Outrage over PCN for mental health worker

NHS worker was caught driving through low-traffic neighbourhood on way to reach suicidal patient, reports James Cracknell

A sign warning drivers about traffic enforcement cameras in Fox Lane
A sign warning drivers about traffic enforcement cameras in Fox Lane

An NHS mental health worker who said they were responding to an emergency with a suicidal patient has had their appeal against a penalty charge notice (PCN) rejected.

The driver, an employee of Barnet, Enfield and Haringey Mental Health NHS Trust, passed through a camera trap set up as part of Enfield Council’s ongoing low-traffic neighbourhood (LTN) trial in the Fox Lane area of Palmers Green.

Following the incident in Meadway on 29th August, the driver was issued with a £130 fine by the council. They then appealed to London’s Environment and Traffic Adjudicator and explained that they were “responding to an emergency to reach a suicidal mental health patient”.

However, the appeal has now been rejected, after it was explained in a statement of reasons for refusal that “there is no exemption for health workers such as the appellant […] it is restricted to the emergency services (fire, ambulance, police) and refuse collectors”.

It added: “All such matter raised by the appellant go to mitigating circumstances, which have already been considered by the authority. They do not provide an exemption or defence.

“The adjudicator decides appeals by making findings of fact and applying the law as it stands. The adjudicator has no power to quash a penalty charge based on the mitigation submitted.”

After being shared on social media, the case drew widespread opprobrium; among the people commenting on it, Susan Oliver said it was “disgusting”, while Michael Gambin described it as “despicable”.

Barnet, Enfield and Haringey Mental Health NHS Trust declined to comment on the case.

An Enfield Council spokesperson said: “The decision on this appeal was made by the external, independent adjudicator, who is appointed by government to ensure a consistent enforcement approach is adopted across London. The decision is made by making findings of fact and applying the law as it stands.”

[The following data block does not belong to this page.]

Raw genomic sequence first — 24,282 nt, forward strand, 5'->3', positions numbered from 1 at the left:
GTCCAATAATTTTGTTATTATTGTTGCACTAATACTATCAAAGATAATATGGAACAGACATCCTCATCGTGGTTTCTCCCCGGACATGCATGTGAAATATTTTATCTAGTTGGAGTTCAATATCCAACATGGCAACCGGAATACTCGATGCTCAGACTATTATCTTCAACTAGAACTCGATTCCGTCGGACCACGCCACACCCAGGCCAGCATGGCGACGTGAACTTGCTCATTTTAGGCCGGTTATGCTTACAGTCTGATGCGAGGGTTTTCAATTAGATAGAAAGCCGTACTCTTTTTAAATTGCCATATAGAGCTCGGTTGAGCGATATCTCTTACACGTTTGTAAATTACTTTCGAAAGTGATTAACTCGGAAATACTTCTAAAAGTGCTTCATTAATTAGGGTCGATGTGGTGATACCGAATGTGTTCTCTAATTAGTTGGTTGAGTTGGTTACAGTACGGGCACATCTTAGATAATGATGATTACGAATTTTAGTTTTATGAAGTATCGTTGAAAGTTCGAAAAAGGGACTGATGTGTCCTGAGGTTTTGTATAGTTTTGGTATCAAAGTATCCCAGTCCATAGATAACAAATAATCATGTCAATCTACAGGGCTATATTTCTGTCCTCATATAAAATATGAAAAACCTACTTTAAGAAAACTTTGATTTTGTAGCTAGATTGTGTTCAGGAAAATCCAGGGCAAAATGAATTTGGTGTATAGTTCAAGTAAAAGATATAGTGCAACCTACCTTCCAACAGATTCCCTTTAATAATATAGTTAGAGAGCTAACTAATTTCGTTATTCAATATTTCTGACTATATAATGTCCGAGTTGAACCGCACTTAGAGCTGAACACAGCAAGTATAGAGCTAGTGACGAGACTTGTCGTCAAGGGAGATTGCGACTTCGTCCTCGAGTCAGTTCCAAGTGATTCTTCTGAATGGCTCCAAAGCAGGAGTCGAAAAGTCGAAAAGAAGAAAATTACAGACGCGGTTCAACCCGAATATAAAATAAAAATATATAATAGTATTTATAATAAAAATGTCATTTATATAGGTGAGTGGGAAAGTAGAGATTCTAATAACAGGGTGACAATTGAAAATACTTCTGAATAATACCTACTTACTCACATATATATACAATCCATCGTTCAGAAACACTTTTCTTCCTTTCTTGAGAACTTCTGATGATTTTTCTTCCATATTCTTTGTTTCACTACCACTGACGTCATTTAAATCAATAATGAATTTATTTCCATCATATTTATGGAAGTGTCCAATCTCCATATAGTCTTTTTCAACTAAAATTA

This story is published by Enfield Dispatch, Enfield's free monthly newspaper and free news website. We are a not-for-profit publication, published by a small social enterprise. We have no rich backers and rely on the support of our readers. Donate or become a supporter.

The Fox Lane LTN was first installed in the summer of 2020. An extended public consultation on the trial scheme, which restricts motor traffic on a number of residential roads between Palmers Green and Southgate, ended earlier this week. A report is now set to be drawn up and published by the council, which will reveal what impact it has had on motor traffic, cycling and air pollution.

Meanwhile, the decision to make a second LTN trial scheme permanent has been challenged by opposition councillors. Members of the council’s overview and scrutiny committee will consider two ‘call ins’ of the decision at a meeting on Thursday, 20th January, and decide whether or not to refer it back to the council leader for further consideration.

Councillors from the Conservatives and from the Community First group, which includes two Green councillors plus four independents and a Liberal Democrat, have all signed separate call-in requests that will be debated at Thursday’s meeting. They cite concerns raised over “misleading” and “contradictory” data used to justify making the Bowes LTN scheme permanent.

In its original report, the council stated that traffic had reduced by 17% within the LTN and 7% on boundary roads, but increased 2% on surrounding roads. In a public consultation, 52% of residents responding submitted negative views on the LTN, compared with 25% submitting positive views.

We know times are hard

If you are struggling to make ends meet, we are keeping Enfield Dispatch free because of you. We know that many people cannot afford to pay for local news, so this website and our print paper will always be free. If you can afford to, and value what we do, a small monthly, yearly or one-off contribution can support us to keep providing quality journalism for Enfield to our community for free.

Monthly direct debit 

Annual direct debit

£5 per month supporters get a digital copy of each month’s paper before anyone else, £10 per month supporters get a digital copy of each month’s paper before anyone else and a print copy posted to them each month. £50 annual supporters get a digital copy of each month's paper before anyone else.  

Donate now with Pay Pal

More information on supporting us monthly or yearly 

More Information about donations